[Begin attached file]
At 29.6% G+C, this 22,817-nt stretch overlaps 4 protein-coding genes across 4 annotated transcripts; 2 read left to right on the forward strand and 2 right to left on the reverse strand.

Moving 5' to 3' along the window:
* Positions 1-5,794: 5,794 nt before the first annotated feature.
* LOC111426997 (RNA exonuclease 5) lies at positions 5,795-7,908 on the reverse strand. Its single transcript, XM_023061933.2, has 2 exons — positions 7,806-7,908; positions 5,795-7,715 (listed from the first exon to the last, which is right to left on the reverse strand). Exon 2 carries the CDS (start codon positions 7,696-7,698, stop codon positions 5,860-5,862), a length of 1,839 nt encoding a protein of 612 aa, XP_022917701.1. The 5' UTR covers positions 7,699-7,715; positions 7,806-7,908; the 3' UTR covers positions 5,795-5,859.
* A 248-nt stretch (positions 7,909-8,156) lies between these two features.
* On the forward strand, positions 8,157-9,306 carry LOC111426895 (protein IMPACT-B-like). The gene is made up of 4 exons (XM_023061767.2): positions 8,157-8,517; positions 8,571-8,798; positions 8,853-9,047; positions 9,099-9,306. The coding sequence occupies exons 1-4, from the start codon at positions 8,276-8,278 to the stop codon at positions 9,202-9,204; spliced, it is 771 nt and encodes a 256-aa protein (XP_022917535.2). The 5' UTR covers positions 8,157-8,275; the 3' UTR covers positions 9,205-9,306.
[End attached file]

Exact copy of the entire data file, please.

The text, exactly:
At 29.6% G+C, this 22,817-nt stretch overlaps 4 protein-coding genes across 4 annotated transcripts; 2 read left to right on the forward strand and 2 right to left on the reverse strand.

Moving 5' to 3' along the window:
* Positions 1-5,794: 5,794 nt before the first annotated feature.
* LOC111426997 (RNA exonuclease 5) lies at positions 5,795-7,908 on the reverse strand. Its single transcript, XM_023061933.2, has 2 exons — positions 7,806-7,908; positions 5,795-7,715 (listed from the first exon to the last, which is right to left on the reverse strand). Exon 2 carries the CDS (start codon positions 7,696-7,698, stop codon positions 5,860-5,862), a length of 1,839 nt encoding a protein of 612 aa, XP_022917701.1. The 5' UTR covers positions 7,699-7,715; positions 7,806-7,908; the 3' UTR covers positions 5,795-5,859.
* A 248-nt stretch (positions 7,909-8,156) lies between these two features.
* On the forward strand, positions 8,157-9,306 carry LOC111426895 (protein IMPACT-B-like). The gene is made up of 4 exons (XM_023061767.2): positions 8,157-8,517; positions 8,571-8,798; positions 8,853-9,047; positions 9,099-9,306. The coding sequence occupies exons 1-4, from the start codon at positions 8,276-8,278 to the stop codon at positions 9,202-9,204; spliced, it is 771 nt and encodes a 256-aa protein (XP_022917535.2). The 5' UTR covers positions 8,157-8,275; the 3' UTR covers positions 9,205-9,306.